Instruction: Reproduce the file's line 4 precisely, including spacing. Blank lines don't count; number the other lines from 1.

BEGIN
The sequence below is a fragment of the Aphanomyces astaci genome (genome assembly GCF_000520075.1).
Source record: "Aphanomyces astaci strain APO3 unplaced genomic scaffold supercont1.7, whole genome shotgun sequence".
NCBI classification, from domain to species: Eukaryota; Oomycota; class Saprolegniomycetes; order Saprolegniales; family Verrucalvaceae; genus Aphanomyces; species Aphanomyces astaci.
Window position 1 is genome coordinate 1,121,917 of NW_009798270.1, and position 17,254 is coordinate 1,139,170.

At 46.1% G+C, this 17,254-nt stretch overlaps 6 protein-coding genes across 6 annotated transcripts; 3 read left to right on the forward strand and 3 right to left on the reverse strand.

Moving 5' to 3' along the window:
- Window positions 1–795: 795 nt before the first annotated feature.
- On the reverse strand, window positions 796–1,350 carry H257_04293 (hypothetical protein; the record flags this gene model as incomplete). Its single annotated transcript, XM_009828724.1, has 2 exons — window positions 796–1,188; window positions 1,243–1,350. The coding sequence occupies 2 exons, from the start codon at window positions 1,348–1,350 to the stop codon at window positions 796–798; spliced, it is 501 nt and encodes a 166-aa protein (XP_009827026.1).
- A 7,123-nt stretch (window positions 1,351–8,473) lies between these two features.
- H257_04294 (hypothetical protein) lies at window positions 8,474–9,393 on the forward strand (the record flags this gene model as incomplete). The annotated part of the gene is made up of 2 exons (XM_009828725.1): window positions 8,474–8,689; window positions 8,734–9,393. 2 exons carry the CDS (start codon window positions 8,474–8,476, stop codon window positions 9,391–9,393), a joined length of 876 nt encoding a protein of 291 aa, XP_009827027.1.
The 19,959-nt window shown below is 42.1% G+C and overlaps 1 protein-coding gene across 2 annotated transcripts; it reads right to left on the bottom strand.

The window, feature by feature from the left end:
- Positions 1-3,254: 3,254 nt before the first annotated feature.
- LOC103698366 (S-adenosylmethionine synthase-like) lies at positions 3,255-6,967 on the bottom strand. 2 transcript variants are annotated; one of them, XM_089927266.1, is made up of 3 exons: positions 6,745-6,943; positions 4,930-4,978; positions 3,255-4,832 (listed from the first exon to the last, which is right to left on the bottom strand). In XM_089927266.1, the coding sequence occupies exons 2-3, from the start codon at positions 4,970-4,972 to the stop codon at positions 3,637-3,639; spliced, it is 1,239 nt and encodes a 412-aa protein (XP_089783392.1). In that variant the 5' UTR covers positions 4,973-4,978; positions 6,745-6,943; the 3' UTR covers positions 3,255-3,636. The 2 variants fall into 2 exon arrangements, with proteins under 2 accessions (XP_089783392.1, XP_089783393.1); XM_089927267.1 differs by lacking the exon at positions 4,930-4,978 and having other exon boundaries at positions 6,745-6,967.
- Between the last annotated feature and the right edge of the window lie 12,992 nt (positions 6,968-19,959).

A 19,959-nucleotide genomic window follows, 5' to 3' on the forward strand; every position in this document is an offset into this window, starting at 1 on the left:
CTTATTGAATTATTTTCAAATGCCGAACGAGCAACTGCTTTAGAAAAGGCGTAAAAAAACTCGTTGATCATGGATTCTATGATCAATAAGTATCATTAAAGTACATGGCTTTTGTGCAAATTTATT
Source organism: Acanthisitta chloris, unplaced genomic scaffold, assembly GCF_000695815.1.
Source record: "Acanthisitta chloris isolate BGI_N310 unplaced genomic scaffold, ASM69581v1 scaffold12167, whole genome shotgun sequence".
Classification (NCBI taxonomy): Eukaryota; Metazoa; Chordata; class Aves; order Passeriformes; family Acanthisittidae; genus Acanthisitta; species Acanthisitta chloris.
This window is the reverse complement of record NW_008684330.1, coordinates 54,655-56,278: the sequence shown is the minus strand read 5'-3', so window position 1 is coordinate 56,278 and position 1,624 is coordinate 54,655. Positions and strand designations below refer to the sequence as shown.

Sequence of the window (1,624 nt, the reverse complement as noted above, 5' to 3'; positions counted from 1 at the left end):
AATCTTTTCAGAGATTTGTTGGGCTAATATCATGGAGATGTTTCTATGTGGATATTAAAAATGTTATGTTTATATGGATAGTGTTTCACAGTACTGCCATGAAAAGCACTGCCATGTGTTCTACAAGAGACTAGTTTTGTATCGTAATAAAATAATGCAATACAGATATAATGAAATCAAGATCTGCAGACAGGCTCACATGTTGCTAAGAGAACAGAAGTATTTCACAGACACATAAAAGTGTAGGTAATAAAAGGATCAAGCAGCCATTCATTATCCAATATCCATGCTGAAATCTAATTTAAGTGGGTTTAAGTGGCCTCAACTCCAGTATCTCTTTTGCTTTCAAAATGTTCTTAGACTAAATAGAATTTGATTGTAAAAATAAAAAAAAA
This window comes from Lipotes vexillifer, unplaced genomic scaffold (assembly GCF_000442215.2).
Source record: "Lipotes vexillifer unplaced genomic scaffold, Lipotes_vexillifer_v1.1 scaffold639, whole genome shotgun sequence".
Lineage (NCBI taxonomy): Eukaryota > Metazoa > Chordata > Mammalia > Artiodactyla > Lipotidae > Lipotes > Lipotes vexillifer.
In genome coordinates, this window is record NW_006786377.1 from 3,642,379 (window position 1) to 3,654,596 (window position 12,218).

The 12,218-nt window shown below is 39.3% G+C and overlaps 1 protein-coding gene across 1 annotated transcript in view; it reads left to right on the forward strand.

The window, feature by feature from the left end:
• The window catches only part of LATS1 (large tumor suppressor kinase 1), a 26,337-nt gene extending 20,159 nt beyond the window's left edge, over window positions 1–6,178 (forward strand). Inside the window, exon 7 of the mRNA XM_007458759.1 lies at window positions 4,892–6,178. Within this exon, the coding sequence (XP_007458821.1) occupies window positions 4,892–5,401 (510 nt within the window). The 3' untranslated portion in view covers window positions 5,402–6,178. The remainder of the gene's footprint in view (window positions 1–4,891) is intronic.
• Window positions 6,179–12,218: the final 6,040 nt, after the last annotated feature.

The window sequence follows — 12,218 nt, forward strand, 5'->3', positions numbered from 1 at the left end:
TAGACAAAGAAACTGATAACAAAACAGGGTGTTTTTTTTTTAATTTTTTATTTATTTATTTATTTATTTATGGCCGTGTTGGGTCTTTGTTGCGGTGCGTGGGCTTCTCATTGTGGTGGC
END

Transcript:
Window position 1 is genome coordinate 1,121,917 of NW_009798270.1, and position 17,254 is coordinate 1,139,170.